Hurricane Florence leaves hundreds of thousands without power in North Carolina


Power outages from Hurricane Florence, which made landfall Friday morning in North Carolina and SC, have topped 945,000 customers. Procedures require operators to shut down plants well before hurricane-force winds arrive on site.

Duke officials watching the storm's track on Thursday made a decision to close down the Brunswick plant, which is located about four miles from the coast.

Duke Energy, which supplies electricity to communities in there different states, a 1,870-megawatt facility located about 30 miles south of Wilmington on North Carolina's southern coast, reported. On its current track, the storm will hit the coast on Friday with maximum sustained winds of about 105 miles per hour.

Duke Energy has shut down its Brunswick Nuclear Plant as it was directly in the predicted path of Hurricane Florence.

Federal regulators later required all US nuclear plants be reinforced against earthquakes and flooding.

According to a 2004 NRC report, Brunswick was rated to be waterproof against a storm surge of up to 6.7 metres (22 feet).

They also have prepared their backup diesel generators to make sure the plants have enough fuel to keep producing power.

"We have inspected their storm protections".

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A hurricane simulation exercise conducted by FEMA and the Energy Department this spring considered how to respond to damage at a nuclear power plant, according to The Associated Press, which first reported the exercise.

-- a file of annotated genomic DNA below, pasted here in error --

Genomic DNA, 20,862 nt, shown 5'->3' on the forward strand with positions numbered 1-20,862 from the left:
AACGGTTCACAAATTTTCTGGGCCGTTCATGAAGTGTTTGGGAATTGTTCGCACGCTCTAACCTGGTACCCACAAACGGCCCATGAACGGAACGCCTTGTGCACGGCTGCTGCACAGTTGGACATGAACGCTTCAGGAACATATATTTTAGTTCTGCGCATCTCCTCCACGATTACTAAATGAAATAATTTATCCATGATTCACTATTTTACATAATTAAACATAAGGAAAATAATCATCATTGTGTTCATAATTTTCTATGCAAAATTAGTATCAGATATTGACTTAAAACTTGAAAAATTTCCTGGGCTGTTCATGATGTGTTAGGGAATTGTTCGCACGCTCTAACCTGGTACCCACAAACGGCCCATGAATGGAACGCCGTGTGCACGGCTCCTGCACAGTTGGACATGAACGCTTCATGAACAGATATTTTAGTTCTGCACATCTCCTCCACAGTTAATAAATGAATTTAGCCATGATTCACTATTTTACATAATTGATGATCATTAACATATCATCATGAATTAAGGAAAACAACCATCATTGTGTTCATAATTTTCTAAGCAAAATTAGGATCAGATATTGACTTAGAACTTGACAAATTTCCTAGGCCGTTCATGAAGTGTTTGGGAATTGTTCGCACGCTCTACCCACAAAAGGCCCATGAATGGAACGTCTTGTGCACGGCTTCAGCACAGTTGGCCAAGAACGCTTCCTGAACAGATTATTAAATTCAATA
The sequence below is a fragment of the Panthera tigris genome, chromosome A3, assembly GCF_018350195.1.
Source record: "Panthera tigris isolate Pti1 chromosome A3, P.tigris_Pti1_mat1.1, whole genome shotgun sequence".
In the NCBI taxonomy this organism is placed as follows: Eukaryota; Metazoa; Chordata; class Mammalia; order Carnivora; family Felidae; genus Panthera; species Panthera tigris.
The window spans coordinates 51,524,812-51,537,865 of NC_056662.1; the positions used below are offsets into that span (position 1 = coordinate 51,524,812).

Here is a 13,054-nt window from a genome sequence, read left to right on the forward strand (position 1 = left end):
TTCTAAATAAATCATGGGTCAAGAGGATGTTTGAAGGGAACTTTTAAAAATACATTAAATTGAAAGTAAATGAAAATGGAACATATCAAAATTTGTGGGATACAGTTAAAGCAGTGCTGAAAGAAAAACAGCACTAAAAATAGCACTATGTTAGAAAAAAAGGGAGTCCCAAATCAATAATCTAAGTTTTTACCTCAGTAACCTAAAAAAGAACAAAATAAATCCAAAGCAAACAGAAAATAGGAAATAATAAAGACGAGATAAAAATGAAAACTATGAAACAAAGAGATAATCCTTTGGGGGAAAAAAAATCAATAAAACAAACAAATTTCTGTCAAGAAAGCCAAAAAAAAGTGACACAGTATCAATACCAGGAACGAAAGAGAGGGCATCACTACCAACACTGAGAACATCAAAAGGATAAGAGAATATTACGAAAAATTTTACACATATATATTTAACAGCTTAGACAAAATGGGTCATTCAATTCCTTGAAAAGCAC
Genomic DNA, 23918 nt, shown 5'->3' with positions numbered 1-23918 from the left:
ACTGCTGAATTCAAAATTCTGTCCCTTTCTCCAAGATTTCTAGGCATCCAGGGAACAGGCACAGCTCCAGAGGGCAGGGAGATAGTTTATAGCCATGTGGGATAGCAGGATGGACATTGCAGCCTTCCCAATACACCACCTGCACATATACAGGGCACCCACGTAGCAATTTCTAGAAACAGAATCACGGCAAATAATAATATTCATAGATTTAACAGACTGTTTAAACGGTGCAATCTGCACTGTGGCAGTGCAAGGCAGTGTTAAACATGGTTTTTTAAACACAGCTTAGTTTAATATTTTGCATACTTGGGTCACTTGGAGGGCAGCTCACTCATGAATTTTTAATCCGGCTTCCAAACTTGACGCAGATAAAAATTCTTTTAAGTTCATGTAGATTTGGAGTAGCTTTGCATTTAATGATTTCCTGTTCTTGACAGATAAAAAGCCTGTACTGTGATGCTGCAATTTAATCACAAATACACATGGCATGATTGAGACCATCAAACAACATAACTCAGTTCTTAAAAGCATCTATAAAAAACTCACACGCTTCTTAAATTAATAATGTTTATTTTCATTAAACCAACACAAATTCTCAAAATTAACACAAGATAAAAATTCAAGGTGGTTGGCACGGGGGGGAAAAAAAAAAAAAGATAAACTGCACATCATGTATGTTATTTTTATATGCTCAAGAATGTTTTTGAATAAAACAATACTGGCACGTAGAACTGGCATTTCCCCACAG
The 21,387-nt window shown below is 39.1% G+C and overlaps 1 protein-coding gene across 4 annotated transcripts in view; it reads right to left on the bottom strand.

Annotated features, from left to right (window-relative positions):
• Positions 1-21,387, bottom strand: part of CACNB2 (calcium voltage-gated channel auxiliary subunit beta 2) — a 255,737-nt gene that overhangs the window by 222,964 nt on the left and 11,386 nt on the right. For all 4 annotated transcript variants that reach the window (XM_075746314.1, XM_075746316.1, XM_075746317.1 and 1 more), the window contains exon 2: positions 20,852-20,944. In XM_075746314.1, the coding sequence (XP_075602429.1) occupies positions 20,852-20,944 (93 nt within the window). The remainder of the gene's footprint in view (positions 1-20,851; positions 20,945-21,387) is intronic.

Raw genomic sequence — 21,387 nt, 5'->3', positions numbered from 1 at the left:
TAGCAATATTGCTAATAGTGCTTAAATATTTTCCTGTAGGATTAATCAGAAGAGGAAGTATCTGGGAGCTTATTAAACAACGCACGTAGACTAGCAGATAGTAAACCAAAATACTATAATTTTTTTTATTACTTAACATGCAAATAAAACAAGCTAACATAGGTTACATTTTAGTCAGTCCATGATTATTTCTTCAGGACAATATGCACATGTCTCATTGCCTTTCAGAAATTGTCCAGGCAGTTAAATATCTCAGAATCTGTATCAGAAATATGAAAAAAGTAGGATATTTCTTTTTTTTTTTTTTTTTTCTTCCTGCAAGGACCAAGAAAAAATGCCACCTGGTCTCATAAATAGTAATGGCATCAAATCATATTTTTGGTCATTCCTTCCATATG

"This is no ordinary storm and customers could be without power for a very long time - not days, but weeks", said Fowler.

Overall, there are at least nine nuclear facilities within Florence's projected impact area.

Flooding at nuclear plants became more of a concern after a 2011 quake and subsequent tsunami in Japan caused one of the worst nuclear disasters since the 1986 Chernobyl incident.

"This rainfall would produce catastrophic flash flooding and significant river flooding", the National Hurricane Center said Wednesday in its 11 a.m. ET advisory.

NRC said it "is also sending additional inspectors to those plants and will activate its regional incident response center in Atlanta, to provide around-the-clock staff support during the storm".

The spread of toxic contaminants has been a concern for previous storms.

The cyclone is one of the most powerful hurricanes to have formed in the Atlantic this year.